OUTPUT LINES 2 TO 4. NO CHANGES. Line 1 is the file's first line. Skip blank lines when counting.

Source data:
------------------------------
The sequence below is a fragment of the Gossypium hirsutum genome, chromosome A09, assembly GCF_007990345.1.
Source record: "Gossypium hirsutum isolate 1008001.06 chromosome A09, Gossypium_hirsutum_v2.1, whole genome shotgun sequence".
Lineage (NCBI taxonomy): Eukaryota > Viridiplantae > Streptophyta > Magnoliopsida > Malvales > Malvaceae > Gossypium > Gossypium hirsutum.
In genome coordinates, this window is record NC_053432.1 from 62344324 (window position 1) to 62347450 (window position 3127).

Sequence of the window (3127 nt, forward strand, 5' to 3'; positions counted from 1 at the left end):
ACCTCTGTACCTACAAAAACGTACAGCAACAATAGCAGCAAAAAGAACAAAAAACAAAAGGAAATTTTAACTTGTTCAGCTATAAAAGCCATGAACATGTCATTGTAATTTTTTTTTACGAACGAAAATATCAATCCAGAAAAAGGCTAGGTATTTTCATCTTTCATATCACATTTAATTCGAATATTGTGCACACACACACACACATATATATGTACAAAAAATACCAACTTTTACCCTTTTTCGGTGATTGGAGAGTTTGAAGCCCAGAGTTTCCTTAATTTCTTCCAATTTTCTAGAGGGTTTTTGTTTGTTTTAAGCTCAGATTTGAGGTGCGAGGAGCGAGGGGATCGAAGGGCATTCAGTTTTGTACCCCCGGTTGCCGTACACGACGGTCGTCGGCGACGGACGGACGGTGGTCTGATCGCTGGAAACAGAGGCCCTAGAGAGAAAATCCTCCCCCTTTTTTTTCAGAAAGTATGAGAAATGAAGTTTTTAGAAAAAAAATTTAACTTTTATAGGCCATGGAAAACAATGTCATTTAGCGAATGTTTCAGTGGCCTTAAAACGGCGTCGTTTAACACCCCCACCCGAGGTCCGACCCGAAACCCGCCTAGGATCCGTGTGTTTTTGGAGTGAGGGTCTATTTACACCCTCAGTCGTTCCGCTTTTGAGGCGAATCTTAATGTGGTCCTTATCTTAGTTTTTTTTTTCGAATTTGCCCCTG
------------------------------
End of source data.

Source record: "Gossypium hirsutum isolate 1008001.06 chromosome A09, Gossypium_hirsutum_v2.1, whole genome shotgun sequence".
Lineage (NCBI taxonomy): Eukaryota > Viridiplantae > Streptophyta > Magnoliopsida > Malvales > Malvaceae > Gossypium > Gossypium hirsutum.
In genome coordinates, this window is record NC_053432.1 from 62344324 (window position 1) to 62347450 (window position 3127).